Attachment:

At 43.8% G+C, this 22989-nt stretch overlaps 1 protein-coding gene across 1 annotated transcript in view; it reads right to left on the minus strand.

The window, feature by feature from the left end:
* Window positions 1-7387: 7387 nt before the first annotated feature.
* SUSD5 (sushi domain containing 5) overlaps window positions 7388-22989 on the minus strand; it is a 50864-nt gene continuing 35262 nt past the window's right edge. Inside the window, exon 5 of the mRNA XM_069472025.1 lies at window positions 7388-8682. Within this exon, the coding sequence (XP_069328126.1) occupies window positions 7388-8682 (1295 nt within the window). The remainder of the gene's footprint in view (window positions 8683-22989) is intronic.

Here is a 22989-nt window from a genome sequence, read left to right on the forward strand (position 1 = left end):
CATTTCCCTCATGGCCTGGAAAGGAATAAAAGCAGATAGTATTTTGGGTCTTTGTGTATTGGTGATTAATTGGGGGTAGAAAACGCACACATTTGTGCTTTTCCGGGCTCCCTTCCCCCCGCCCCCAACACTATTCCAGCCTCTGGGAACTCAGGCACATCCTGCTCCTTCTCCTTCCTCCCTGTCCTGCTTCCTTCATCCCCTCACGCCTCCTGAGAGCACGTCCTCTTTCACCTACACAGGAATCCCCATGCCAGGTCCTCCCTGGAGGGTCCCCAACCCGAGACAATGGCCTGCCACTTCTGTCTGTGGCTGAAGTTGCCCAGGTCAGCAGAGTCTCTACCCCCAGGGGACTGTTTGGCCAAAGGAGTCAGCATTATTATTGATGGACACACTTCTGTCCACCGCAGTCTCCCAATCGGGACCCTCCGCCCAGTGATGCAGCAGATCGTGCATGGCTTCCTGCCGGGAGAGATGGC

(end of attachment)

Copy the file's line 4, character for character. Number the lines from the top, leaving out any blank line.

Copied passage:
* SUSD5 (sushi domain containing 5) overlaps window positions 7388-22989 on the minus strand; it is a 50864-nt gene continuing 35262 nt past the window's right edge. Inside the window, exon 5 of the mRNA XM_069472025.1 lies at window positions 7388-8682. Within this exon, the coding sequence (XP_069328126.1) occupies window positions 7388-8682 (1295 nt within the window). The remainder of the gene's footprint in view (window positions 8683-22989) is intronic.